Alerts and warning do not only apply to hurricanes but also for terrorist attacks, active shooters, civil unrest and significant traffic disruptions. They can also be sent by government agencies, school systems, media stations and other information sources that disseminate to individuals, organizations, select groups and of course to the public. Alerts and warnings may be sent before, during, or after an event. The type of information needed and the population that is at risk will change throughout each situation of an event.
WHAT ARE WIRELESS EMERGENCY ALERTS (WEAS)?
Key things to know about WEAs:
- WEA messages look like a text message since they usually appear on your home screen.
- The alert message has a unique ringtone and vibration.
- There is no charge when you receive WEA messages
- Emergency alert calls cannot interrupt any calls or downloads in progress. You will only be able to receive the emergency alert when you end your call or downloads have already been finished.
- GPS is not needed to be able to receive alerts.
- The system will not track down your location or phone number; it simply sends a message to all devices in a given area.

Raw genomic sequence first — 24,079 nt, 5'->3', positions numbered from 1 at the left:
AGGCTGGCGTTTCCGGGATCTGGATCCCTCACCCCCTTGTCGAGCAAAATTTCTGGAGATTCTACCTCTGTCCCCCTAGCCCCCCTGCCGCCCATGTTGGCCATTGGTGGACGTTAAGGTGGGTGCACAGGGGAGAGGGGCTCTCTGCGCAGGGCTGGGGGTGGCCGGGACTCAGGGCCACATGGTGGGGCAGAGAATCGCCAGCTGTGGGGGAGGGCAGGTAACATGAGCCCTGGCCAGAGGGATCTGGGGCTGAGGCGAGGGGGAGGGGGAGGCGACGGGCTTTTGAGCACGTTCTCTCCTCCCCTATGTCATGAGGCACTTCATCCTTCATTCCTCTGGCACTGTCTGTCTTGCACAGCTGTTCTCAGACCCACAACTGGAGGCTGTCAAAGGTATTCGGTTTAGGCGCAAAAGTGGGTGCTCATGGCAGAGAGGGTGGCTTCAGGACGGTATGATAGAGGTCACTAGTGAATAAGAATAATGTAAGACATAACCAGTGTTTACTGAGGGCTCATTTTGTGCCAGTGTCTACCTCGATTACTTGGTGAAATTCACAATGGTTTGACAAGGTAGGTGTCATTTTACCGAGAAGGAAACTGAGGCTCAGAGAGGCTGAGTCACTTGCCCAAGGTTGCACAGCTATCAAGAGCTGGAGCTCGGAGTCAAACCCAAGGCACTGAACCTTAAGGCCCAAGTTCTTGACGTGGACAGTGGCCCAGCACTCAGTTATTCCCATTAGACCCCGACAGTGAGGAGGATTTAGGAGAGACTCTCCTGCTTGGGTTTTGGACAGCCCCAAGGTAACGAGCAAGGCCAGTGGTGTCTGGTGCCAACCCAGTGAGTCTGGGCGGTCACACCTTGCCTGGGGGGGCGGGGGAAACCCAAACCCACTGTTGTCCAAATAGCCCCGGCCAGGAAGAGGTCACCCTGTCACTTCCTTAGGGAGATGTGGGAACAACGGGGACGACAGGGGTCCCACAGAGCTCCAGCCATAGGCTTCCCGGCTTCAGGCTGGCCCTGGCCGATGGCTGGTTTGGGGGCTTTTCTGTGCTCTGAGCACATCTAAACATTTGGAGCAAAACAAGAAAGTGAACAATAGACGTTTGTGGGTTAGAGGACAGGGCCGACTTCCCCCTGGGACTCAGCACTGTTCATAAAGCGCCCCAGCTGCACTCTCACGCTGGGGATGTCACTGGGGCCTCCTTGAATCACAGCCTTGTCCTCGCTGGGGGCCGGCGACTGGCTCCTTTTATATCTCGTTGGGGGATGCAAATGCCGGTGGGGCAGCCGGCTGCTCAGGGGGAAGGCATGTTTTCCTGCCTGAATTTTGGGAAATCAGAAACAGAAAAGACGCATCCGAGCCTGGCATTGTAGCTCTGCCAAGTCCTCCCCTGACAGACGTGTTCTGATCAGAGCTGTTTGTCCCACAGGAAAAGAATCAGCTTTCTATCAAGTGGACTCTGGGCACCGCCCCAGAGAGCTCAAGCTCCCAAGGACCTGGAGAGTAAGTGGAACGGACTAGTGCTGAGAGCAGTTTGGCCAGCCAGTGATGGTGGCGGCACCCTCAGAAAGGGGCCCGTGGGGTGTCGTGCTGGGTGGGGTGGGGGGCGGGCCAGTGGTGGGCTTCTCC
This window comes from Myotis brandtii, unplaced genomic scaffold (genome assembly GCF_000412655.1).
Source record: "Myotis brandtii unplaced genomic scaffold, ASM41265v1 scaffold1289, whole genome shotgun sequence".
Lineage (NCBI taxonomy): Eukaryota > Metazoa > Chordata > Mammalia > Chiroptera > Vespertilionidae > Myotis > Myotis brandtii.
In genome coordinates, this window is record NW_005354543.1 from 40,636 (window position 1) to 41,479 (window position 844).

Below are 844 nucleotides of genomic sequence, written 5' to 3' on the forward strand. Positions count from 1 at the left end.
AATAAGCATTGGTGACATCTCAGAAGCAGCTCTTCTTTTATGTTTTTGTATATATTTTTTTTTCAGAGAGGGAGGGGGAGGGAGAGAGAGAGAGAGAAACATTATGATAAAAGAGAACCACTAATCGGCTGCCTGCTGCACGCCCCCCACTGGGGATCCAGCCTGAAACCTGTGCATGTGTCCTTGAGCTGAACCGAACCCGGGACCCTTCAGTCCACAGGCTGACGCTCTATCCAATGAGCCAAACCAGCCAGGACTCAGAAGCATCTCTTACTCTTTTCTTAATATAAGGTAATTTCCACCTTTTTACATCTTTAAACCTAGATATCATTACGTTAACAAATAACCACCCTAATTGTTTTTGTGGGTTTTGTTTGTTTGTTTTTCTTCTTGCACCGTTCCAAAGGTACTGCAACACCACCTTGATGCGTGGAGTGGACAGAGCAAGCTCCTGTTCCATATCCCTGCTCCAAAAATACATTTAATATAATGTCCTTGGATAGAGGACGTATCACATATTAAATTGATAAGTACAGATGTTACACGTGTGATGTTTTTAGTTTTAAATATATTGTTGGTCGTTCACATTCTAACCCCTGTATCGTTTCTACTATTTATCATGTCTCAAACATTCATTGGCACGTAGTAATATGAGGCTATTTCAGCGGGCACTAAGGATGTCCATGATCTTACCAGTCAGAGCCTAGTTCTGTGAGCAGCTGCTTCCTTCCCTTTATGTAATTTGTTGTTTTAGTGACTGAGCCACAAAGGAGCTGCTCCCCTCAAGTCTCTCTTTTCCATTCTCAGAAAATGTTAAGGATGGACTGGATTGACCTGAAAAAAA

- You’ll receive an alert as soon as possible within the range of an affected area if you enter an area with an active warning.
When an alert is transmitted by authorities, affected areas with cell towers will pick up the alert. The alert will then be transferred to all phones connected to that cell tower. Even though you are not living the affected area, you will still be able to receive the emergency alert but it will not track your location. There are three types of warnings that will prompt a Wireless Emergency Alert (WEA), given below:
- Presidential Alert – this type of alert is being issued by the U.S. President in the event of a nationwide emergency.
- Imminent Threat Alert – issued by the National Weather Service. This can also include both tornado warnings (extreme) and flash flood warnings (severe).
- Amber Alerts – issued by law enforcement to share information about unfollowed laws.
How do they work?
Cell towers will pick up a message when a warning gets qualified as a WEA message. The alerts are then distributed directly to any WEA-capable phone from the cell tower in the warned area. This is through a one-way broadcast. The end result is that the message appears on your phone’s home screen or through something similar to a text message.
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